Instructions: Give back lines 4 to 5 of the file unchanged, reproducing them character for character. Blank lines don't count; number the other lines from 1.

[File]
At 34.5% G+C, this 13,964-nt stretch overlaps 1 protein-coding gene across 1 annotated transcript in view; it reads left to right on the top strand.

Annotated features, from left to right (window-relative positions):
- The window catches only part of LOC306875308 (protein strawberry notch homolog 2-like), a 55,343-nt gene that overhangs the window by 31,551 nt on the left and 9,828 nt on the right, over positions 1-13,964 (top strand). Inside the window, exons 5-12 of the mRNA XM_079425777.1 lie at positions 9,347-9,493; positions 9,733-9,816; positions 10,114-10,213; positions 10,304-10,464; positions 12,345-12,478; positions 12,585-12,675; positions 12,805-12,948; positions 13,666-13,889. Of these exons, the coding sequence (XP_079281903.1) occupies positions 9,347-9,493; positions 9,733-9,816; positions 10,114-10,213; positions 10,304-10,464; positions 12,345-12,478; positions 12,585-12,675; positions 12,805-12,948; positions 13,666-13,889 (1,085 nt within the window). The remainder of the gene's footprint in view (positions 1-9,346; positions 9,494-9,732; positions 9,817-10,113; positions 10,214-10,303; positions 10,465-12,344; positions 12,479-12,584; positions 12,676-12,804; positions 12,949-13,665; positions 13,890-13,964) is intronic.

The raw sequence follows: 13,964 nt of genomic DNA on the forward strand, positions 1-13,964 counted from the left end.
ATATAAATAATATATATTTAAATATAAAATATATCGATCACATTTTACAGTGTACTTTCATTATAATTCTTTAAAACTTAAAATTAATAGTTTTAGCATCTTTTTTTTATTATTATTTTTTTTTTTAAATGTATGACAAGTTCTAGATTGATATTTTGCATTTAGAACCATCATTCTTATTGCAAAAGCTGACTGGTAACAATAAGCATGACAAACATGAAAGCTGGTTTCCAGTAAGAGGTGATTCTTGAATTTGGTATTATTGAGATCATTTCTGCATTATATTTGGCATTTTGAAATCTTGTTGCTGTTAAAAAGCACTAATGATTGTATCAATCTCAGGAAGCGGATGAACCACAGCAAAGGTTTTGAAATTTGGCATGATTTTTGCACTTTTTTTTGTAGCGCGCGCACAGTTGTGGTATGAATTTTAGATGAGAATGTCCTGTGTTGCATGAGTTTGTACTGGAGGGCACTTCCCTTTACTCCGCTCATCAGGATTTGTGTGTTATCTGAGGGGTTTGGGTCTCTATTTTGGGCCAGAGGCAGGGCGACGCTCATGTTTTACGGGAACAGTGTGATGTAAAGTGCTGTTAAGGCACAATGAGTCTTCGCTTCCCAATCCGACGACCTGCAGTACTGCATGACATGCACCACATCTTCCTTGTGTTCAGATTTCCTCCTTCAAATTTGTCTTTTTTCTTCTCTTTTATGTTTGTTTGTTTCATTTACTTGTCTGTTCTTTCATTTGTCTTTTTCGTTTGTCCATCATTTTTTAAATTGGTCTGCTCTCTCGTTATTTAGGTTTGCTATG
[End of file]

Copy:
The raw sequence follows: 13,964 nt of genomic DNA on the forward strand, positions 1-13,964 counted from the left end.
ATATAAATAATATATATTTAAATATAAAATATATCGATCACATTTTACAGTGTACTTTCATTATAATTCTTTAAAACTTAAAATTAATAGTTTTAGCATCTTTTTTTTATTATTATTTTTTTTTTTAAATGTATGACAAGTTCTAGATTGATATTTTGCATTTAGAACCATCATTCTTATTGCAAAAGCTGACTGGTAACAATAAGCATGACAAACATGAAAGCTGGTTTCCAGTAAGAGGTGATTCTTGAATTTGGTATTATTGAGATCATTTCTGCATTATATTTGGCATTTTGAAATCTTGTTGCTGTTAAAAAGCACTAATGATTGTATCAATCTCAGGAAGCGGATGAACCACAGCAAAGGTTTTGAAATTTGGCATGATTTTTGCACTTTTTTTTGTAGCGCGCGCACAGTTGTGGTATGAATTTTAGATGAGAATGTCCTGTGTTGCATGAGTTTGTACTGGAGGGCACTTCCCTTTACTCCGCTCATCAGGATTTGTGTGTTATCTGAGGGGTTTGGGTCTCTATTTTGGGCCAGAGGCAGGGCGACGCTCATGTTTTACGGGAACAGTGTGATGTAAAGTGCTGTTAAGGCACAATGAGTCTTCGCTTCCCAATCCGACGACCTGCAGTACTGCATGACATGCACCACATCTTCCTTGTGTTCAGATTTCCTCCTTCAAATTTGTCTTTTTTCTTCTCTTTTATGTTTGTTTGTTTCATTTACTTGTCTGTTCTTTCATTTGTCTTTTTCGTTTGTCCATCATTTTTTAAATTGGTCTGCTCTCTCGTTATTTAGGTTTGCTATG